“Since the Weimar debate has continued to repeat itself, albeit with less intellectual brilliance,” Susan Sontag once wrote about the social chaos and unfettered artistic creativity that didn’t end well in Germany between the end of World I and the rise of National Socialism, the era is “as much about the present as it is about the past.”
For evidence of that debate’s currency having become truer than ever, along with the benefit of more intellectual brilliance, there was Esa-Pekka Salonen’s concert with the Los Angeles Philharmonic on Friday night. The Weimar Republic happened to be Salonen’s summer obsession. He put on a big project with his Philharmonia Orchestra in London and conducted a new French festival production of the Kurt Weill-Bertolt Brecht ur-Weimar opera, “Rise and Fall of the City of Mahagonny,” in Aix-en-Provence.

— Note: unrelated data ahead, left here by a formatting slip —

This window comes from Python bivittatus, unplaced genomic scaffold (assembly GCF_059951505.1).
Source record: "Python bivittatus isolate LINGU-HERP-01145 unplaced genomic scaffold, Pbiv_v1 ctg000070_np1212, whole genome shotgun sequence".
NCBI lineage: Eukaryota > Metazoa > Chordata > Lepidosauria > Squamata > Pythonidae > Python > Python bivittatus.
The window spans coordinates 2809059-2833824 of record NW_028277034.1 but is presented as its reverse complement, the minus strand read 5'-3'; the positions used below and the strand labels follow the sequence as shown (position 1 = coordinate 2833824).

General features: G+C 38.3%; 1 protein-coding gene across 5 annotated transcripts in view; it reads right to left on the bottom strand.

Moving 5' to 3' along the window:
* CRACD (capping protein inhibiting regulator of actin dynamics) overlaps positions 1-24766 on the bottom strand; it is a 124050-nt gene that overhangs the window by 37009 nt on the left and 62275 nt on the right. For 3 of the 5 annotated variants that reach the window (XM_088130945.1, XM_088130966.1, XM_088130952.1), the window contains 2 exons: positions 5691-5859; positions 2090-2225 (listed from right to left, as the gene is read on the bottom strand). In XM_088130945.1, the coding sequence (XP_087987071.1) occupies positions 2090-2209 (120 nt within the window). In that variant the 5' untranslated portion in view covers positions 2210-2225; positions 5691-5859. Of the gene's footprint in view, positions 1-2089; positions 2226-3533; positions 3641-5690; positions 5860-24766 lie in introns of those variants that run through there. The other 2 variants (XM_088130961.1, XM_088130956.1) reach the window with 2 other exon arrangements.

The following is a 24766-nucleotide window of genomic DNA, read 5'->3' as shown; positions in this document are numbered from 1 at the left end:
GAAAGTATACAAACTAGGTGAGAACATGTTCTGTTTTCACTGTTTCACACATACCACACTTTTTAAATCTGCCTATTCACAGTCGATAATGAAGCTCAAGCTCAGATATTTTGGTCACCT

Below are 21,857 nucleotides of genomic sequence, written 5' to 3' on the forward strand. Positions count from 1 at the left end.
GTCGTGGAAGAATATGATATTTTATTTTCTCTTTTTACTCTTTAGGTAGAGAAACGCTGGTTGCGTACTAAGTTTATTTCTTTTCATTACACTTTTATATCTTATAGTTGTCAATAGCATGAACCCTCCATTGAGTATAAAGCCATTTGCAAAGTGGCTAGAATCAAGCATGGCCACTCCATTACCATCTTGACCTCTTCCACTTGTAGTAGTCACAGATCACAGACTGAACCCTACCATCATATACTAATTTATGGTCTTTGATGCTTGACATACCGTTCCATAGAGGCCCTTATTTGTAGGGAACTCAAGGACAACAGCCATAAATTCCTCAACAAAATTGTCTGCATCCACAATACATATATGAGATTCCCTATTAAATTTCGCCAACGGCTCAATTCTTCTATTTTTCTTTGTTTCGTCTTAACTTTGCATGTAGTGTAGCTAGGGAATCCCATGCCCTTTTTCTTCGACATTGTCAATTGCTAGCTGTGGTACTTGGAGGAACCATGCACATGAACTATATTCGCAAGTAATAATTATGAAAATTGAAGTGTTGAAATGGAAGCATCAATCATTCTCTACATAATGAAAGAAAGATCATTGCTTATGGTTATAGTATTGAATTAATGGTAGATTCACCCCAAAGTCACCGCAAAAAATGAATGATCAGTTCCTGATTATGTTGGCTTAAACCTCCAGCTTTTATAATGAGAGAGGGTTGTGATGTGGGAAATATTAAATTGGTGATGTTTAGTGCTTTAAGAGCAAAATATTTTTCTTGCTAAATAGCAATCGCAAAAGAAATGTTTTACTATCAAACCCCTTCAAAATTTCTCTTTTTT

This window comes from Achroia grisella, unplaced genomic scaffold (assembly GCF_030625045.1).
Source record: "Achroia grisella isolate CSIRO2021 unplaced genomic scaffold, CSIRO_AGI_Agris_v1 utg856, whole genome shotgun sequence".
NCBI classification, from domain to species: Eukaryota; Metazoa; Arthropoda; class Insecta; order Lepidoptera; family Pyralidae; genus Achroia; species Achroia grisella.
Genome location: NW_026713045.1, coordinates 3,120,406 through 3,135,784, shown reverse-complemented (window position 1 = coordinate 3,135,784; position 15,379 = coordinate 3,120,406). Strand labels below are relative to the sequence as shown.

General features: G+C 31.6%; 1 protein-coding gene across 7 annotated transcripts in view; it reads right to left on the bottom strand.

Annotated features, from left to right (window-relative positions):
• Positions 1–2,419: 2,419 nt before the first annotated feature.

Now with his old orchestra, Salonen has instigated a new investigation, “The Weimar Republic: Germany 1918–1933.” Along with his two major L.A. Phil programs, the orchestra has added context with “Weimar Variations,” curated by Stephanie Barron and Nana Bahlmann, suggesting ways in which Weimar experiments in visual art, transgender performance, political proselytizing and much else resonates with us today.
Just how timely is this? As intermission came to a close Friday and the L.A. Phil musicians were taking their places onstage at Walt Disney Concert Hall, patrons unfurled a large banner in the section behind the orchestra that read: “Trump/Pence#outnow/Refusefascism.org.”
The least risk-adverse of orchestras all but asked for it. Among the “Weimar Variations” inspirations was enticing the Los Robles Master Chorale to march up Grand Avenue before the concert, singing Hanns Eisler “Workers” choruses, written to help mobilize left-wing mass demonstrations in 1920s Berlin.